Did you know that one in every 4 people in the United Kingdom is reckoned to possess a permanent tattoo? Furthermore, some other research indicates that one out of every 4 individuals who already have the tattoo will live to feel disappointed about the decision and begin to consider tattoo removal as the years pass. Does this mean that the government should invest more money in “anti-tattoo” campaigns? This might seem to be especially the case if we believe recent surveys that inform us that some job seekers are being allocated public funds to help with their laser tattoo removal.
It seems that job centre staff have been told that they’re allowed to use taxpayer money to fund this removal if it can be verified that the presence of the tattoo is, essentially, a barrier to them obtaining gainful employment. We realise that several employers will, after all, not think about taking on somebody if the tattoo is in a very noticeable place for example on the face or the neck.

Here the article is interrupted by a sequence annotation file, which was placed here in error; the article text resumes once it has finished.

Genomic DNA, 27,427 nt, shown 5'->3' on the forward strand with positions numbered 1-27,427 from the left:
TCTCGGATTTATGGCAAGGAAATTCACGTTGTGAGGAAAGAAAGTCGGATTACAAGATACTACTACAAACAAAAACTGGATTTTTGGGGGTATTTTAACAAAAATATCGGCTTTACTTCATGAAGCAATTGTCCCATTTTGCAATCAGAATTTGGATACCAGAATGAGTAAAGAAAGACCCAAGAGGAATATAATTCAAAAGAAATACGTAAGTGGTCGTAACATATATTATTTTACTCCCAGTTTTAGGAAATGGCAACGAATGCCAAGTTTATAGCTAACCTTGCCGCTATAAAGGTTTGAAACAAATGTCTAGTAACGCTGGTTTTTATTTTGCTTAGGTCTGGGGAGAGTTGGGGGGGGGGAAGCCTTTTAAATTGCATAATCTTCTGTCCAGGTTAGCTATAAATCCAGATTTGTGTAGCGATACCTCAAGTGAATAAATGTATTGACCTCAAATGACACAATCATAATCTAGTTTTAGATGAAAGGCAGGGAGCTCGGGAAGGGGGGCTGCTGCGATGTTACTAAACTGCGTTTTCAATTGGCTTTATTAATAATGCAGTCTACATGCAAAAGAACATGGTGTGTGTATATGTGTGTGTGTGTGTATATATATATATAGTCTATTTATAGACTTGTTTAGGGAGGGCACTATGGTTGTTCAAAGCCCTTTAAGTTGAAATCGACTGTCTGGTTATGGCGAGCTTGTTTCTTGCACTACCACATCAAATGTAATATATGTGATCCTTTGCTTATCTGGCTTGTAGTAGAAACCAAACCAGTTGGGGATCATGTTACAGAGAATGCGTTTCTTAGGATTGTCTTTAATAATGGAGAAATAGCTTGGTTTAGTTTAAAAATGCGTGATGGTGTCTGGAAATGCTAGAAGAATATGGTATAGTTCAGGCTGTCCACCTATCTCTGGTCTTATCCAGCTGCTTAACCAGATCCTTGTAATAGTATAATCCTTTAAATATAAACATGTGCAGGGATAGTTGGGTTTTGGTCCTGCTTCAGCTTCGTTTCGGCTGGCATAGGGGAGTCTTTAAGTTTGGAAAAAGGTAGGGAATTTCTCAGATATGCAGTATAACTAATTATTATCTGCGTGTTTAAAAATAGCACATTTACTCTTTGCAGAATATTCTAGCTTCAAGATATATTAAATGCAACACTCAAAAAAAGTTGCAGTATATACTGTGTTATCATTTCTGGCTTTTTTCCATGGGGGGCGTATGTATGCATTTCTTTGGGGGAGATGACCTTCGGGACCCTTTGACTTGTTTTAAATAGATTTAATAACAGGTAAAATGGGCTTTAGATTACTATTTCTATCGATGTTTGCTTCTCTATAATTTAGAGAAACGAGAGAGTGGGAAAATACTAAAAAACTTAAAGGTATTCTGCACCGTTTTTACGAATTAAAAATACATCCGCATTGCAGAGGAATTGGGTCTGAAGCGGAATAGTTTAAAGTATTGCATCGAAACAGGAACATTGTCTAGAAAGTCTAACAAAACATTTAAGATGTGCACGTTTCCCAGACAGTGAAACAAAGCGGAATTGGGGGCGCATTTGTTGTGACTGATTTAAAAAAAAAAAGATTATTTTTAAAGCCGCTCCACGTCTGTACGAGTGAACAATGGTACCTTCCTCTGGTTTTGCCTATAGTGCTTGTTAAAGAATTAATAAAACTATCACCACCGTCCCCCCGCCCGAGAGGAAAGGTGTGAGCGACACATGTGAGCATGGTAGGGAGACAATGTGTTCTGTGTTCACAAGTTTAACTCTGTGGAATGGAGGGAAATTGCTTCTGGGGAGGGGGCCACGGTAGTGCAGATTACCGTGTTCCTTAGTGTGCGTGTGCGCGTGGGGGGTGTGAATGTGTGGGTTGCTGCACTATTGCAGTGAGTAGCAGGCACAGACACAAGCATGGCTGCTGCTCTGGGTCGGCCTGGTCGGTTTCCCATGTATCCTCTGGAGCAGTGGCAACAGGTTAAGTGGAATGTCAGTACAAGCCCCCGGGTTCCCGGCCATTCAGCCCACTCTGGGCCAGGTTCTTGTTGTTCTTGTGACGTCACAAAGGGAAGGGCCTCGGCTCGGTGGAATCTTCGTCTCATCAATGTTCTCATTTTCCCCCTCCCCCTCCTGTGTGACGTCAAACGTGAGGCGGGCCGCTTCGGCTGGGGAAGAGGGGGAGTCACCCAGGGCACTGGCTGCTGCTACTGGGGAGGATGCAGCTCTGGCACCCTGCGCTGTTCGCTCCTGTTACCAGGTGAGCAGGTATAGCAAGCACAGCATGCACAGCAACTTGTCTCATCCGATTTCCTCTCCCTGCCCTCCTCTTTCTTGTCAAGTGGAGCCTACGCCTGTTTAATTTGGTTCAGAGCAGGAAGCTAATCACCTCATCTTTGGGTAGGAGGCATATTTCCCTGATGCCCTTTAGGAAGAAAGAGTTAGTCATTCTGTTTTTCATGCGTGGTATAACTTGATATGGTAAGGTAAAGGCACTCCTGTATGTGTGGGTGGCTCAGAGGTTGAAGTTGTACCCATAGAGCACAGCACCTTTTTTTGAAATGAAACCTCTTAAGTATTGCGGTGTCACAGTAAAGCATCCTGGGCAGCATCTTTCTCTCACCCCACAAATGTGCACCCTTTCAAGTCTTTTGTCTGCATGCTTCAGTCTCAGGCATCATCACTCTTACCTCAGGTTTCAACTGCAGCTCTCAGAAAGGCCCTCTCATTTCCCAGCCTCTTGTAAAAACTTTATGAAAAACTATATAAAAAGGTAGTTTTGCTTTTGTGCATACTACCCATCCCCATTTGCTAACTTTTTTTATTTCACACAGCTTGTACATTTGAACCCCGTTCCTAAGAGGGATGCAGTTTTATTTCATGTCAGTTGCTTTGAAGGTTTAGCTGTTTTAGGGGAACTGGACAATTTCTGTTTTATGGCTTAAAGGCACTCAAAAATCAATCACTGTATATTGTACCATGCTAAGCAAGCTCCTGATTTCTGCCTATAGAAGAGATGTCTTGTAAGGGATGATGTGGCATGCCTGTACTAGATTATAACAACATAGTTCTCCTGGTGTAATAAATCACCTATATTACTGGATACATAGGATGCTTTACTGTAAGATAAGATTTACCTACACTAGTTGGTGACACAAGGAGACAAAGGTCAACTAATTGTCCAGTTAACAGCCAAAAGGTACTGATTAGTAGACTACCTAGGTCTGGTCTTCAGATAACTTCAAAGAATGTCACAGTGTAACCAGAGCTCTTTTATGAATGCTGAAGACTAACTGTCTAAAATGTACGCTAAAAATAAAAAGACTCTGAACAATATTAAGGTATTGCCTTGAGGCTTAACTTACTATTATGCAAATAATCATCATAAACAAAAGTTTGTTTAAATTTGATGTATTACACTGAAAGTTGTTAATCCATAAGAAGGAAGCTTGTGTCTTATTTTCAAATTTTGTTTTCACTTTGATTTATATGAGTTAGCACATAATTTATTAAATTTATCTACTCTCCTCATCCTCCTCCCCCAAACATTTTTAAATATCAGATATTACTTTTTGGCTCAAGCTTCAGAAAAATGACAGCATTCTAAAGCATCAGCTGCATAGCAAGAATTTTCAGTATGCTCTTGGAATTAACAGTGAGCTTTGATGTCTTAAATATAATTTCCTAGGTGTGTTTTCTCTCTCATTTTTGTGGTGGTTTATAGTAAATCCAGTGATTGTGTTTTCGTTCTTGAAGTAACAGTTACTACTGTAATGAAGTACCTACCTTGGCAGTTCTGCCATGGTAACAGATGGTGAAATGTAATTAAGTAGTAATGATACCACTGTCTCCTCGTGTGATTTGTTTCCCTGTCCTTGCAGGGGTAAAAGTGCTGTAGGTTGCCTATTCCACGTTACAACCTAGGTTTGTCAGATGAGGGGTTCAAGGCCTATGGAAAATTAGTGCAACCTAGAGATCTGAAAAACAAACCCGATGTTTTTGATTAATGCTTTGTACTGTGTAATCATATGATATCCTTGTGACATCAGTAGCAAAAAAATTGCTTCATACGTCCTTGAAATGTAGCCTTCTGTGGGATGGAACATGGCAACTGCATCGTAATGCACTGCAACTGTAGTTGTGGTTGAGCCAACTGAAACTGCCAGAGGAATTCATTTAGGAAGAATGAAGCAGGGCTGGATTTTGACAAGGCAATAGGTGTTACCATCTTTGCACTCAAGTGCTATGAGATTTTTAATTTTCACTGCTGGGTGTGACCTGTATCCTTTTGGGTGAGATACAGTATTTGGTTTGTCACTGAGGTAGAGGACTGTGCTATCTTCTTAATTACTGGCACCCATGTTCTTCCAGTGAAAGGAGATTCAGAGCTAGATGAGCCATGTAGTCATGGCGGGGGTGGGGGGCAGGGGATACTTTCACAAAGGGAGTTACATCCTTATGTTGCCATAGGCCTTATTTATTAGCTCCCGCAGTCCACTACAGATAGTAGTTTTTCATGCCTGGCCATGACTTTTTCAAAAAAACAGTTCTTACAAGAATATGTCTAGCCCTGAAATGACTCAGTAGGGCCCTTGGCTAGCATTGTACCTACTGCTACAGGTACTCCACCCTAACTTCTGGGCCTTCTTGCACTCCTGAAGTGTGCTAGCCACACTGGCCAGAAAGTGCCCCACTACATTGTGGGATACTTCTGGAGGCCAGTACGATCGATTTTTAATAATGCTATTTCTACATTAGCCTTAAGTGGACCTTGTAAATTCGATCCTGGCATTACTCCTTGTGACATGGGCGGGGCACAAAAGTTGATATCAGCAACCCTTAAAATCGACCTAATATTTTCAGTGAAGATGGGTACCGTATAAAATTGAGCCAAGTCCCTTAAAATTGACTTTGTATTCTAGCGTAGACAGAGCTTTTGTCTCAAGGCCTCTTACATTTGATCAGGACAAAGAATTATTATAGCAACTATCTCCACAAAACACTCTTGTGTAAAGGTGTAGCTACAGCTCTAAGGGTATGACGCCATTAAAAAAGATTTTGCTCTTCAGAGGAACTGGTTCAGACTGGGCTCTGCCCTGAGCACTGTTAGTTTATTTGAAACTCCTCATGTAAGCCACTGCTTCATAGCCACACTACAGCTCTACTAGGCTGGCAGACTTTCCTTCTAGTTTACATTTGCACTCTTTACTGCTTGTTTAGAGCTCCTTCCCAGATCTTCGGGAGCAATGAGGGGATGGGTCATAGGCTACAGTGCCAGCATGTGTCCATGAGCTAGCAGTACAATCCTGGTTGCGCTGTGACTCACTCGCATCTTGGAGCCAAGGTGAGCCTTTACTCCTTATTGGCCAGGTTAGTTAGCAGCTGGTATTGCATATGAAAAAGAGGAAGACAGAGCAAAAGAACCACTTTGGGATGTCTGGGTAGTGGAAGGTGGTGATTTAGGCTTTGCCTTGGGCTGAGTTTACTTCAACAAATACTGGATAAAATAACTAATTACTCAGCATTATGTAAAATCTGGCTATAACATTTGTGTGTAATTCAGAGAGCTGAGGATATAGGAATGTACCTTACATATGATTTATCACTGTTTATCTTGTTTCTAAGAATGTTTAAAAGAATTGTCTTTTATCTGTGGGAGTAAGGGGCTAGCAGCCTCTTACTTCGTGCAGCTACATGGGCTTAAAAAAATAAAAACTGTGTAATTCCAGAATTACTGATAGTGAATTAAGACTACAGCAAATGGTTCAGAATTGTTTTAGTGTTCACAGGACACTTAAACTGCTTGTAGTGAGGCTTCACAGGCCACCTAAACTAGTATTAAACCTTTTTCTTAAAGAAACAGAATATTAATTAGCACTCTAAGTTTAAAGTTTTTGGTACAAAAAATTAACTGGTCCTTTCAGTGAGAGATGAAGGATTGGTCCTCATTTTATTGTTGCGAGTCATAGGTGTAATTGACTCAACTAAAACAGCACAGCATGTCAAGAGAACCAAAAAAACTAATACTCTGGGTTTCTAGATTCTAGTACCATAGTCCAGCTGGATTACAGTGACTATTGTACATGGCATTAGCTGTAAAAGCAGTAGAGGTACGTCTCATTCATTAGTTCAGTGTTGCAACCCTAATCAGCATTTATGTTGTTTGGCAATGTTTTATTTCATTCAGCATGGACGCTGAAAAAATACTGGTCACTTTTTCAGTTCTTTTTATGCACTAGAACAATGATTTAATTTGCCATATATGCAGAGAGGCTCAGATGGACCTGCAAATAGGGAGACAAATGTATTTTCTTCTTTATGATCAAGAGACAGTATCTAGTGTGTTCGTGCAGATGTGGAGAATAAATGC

It’s definitely correct that at some point a tattoo wasn’t socially acceptable and seemed to be prominent only in certain subcategories of the community. A great deal has changed through the years and some notable public figures have confessed to getting tattoos, albeit maybe not in really obvious to spot places. Many reasons exist for wanting to remove a tattoo and not all of them are associated with job prospects. For instance, if you got one which proclaimed undying love to a former companion, this might be a rather awkward situation if you separated and found yourself “on the market” yet again.
Although laser tattoo removal can certainly be a little bit expensive without any substantial employment and for that reason a prominent source of income, it’s nonetheless nice to understand that the choice is available should you indeed be one of the 25% of British adults who regrets your earlier decision.